A tale of two books (one religion, one science)

sent in by Deb

A thick Southern Baptist reference book and Bible study guide published in 1914 and belonging to an elderly relative had an honored place in our living room bookshelf when I was a child. It had the most fascinating drawings of floating cities, Jesus cruising around in the sky, men and angels wrestling, devils playing chess with humans (and their souls were the prize if they lost), and Armageddon. This was one of my mother's books, which I still have today. At the age of 9 I would entertain myself looking at the drawings and marvel at them. Did grown men and women really believe such fantastic things as floating cities and devils? I certainly had a very hard time doing so. My father explained that it was nonsense and not to worry about it.

The other thick book that was so important to me was Dad's "The Fossil Book" by Mildred Adams Fenton and Carroll Lane Fenton. It, too, had fascinating line drawings. But these were drawings of animals and plants of the ancient past. I learned the long and difficult names, and tried to understand the geologic periods in which the little beasts and plants lived.

I talked about this book with my mother one day and I will never forget what she said. She told me that there were never such things and that the scientists made them up. When I asked her why the scientists would do that, she said something to the effect that there was no reference to these creatures and plants in the Bible, thus they never existed. Her pastor said so.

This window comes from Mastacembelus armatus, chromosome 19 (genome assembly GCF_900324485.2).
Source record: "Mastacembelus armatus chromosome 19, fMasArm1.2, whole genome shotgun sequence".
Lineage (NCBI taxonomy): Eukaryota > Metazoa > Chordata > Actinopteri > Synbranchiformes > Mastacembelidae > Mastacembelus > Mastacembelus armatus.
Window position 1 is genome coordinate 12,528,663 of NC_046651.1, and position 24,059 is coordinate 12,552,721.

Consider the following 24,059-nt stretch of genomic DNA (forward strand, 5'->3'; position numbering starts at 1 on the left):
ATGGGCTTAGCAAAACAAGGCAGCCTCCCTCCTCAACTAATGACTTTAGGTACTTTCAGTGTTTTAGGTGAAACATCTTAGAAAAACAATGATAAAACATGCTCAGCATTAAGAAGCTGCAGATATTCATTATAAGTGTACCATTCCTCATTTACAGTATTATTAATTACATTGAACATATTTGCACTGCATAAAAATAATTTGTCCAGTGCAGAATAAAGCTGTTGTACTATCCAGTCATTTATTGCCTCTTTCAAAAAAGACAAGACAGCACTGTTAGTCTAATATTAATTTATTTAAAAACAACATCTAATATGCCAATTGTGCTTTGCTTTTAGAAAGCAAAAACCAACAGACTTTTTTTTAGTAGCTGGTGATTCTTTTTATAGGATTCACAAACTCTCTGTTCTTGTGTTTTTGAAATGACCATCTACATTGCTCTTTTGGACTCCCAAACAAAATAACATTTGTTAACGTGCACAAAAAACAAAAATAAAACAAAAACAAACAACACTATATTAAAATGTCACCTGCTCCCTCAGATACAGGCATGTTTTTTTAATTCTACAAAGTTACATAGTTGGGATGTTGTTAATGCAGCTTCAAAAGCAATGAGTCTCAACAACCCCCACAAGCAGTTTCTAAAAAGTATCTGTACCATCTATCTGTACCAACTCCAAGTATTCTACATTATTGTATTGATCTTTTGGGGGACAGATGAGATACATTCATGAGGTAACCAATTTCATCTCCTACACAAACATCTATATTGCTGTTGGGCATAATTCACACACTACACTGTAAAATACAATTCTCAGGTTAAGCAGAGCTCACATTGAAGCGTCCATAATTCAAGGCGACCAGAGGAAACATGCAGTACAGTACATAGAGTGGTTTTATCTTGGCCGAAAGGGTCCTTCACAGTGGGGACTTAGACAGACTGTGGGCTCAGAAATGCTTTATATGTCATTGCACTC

I knew deep in my heart that something was not right here. Why would scientists make such things up, and how? I liked science in school, and had a positive attitude about it. I strongly suspected that the things that were made up were in fact those fanciful characters and events in the 1914 book! I don't know why that incident shaped my entire approach to religion afterwards. Perhaps it was because I suspected that many pastors were lying to their congregations. I had been to church for several years when a very young child, but my mother stopped going at about the time I turned 8. She and my father had frequent conflicts about church and she could not get him to go. I was not too sad about not attending church regularly. I had often vowed privately that I would invent my own religion when I grew up and it was not going to resemble what the church taught, since it seemed so weird.

When I went to public high school, my 9th grade English class had us reading the Bible as literature. This unit came right after the unit on Greek and Roman mythology. We read the first ten books of the Bible. The teacher took a very reverent approach and acted as if every word was true (how dare she not?) but the lesson I came away with was that those rather preposterous events we were reading in Genesis especially were just as mythic as the Greek myths. The teacher was not amused with my product for a short story we were assigned where we took on the point of view of an animal that rode along on the Ark. I chose a polar bear and tried to show how utterly absurd it would be for a polar bear and mate to somehow get on their own from Greenland to the Middle East to board an ark!

All in all, I am very grateful to both my parents for many things, among them not making me go to church past the age of 8.

Virginia USA
Never really became a Christian, just went to church
I never really was a Christian but tried to hide that fact to fit in with school friends and please some family members
Deist, Buddhist
I never really converted to Christianity, so I did not technically deconvert

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